this book is a highly fascinating and well informed read. it sets historical debates of the church aside and deals with real insight into the formation of a major part of world religion. i am keen to read a second part to this book as and when written.
I am only half way through but thought I liked this book so much I must put in a good word.
The first part of the book deals with the authors early life and how he finds his way into the Ethiopian Orthodox Tawahedo Church (EOTC). I found it interesting, but a little odd. I don't know why. It seems the author is a very intelligent man. He was aware of things at 17 I couldn't have had a clue about if I had tried. he remembers dates and names of events very well it seems. This impressed me.
He is of Afro-Carribean background and spent time living in the UK and the US.
What I personally found interesting was his history of Ethiopia. He mentions many of the most important references to Ethiopia (or Cush), and it links to Israel, through Solomon and the Queen and Sheba (The Solomonic Royal Line, which the last Emporor Hailey Selassie claimed to be part of) and how at one time Ethiopia was perhaps one of the most powerful nations in the world. He works his way up to the time of Christ and the Ethiopian Eunuch. While the Jews were mostly rejecting Christ, this nation that had a temple (later converted I believe into a cathedral), OT sacrifices and the Scriptures (though probably tainted by paganism and surely not recognized by God as part of Israel), and accepted Christ and His Apostles. Apparently the Eunuch went back and preached the Gospel and the whole nation got converted, though some say it didn't happen until the fourth century.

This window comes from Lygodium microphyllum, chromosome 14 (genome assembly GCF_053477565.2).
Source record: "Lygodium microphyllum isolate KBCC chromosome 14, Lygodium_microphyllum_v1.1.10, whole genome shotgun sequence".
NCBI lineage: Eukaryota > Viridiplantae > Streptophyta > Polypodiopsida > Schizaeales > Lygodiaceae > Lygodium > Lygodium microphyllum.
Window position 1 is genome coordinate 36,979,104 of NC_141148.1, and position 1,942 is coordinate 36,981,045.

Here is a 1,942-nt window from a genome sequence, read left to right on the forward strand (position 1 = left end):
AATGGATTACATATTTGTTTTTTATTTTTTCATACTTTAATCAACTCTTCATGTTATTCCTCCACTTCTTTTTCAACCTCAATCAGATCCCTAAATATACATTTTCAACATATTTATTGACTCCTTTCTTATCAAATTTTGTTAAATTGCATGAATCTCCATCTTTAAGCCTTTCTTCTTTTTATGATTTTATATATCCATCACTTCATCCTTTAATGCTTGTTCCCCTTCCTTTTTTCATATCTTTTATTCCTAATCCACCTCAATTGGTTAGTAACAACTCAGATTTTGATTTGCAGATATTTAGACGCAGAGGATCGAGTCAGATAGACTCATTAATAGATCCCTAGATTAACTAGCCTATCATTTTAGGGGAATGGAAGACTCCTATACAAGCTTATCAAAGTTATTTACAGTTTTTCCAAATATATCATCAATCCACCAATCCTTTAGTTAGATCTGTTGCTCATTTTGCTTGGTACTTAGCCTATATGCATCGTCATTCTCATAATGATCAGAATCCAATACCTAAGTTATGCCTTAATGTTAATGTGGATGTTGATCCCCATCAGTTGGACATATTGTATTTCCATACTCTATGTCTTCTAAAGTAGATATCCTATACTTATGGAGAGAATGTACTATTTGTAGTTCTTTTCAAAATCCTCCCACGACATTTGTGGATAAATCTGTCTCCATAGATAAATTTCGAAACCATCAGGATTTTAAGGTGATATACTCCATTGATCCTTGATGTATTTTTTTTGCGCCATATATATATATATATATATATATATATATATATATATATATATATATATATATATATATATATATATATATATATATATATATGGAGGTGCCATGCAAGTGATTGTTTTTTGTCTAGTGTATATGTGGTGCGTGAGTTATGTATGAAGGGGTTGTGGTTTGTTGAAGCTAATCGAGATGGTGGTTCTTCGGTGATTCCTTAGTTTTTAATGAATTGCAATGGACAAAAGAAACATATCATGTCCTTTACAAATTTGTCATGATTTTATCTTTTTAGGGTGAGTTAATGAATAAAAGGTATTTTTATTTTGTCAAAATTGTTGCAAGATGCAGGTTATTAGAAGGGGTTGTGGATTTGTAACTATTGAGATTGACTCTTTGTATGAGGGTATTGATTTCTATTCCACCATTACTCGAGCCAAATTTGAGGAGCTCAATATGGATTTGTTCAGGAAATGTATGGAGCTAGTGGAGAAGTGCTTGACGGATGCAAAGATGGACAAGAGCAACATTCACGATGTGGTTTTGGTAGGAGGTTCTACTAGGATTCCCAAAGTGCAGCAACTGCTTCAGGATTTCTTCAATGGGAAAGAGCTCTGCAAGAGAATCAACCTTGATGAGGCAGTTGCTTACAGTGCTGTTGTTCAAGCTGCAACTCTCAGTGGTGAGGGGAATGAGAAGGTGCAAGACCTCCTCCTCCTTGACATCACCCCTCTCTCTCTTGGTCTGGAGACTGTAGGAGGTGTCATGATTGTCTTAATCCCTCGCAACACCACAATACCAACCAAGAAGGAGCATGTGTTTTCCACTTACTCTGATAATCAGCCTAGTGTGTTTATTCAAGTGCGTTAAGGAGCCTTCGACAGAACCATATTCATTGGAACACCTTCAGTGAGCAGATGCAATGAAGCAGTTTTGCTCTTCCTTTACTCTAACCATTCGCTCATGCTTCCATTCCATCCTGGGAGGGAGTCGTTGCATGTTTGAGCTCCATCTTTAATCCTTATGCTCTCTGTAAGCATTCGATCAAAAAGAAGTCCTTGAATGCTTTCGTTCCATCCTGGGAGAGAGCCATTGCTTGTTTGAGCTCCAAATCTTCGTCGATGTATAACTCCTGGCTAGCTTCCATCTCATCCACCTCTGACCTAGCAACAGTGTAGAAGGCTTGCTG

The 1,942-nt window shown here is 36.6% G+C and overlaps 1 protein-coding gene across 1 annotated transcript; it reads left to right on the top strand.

What I also found of personal interest to my own research is the idea of a Christian state pre-Constantine. i'm not sure if that is what the author states, and it perhaps is not, but if the Eunuch was indeed successful at converting the entire nation, we at least have a case for a nation, including its royalty and army being Christian long before Constantine, even if it did not become the state religion until the fourth century. This would add weight to the argument that what Constantine did was in keeping with Apostolic teaching since we have no record of anyone complaining about the Queen of Ethiopia and her house and army laying everything down. This are just a few of the things I have been looking into, and it is one of the reasons I bought the book. I believe it was money well spent. Brahana Sellasie has answered some questions or at least opened up some avenues for further digging.
The part I am at now concerns the Council of Chalcedon. This is where the Oriental Orthodox Churches, including the EOTC parted ways with the rest of Christianity. It will be helpful to get their side of the story, since much of my reading has been in Eastern Orthodox books, which obviously have their slant on the terrible tale.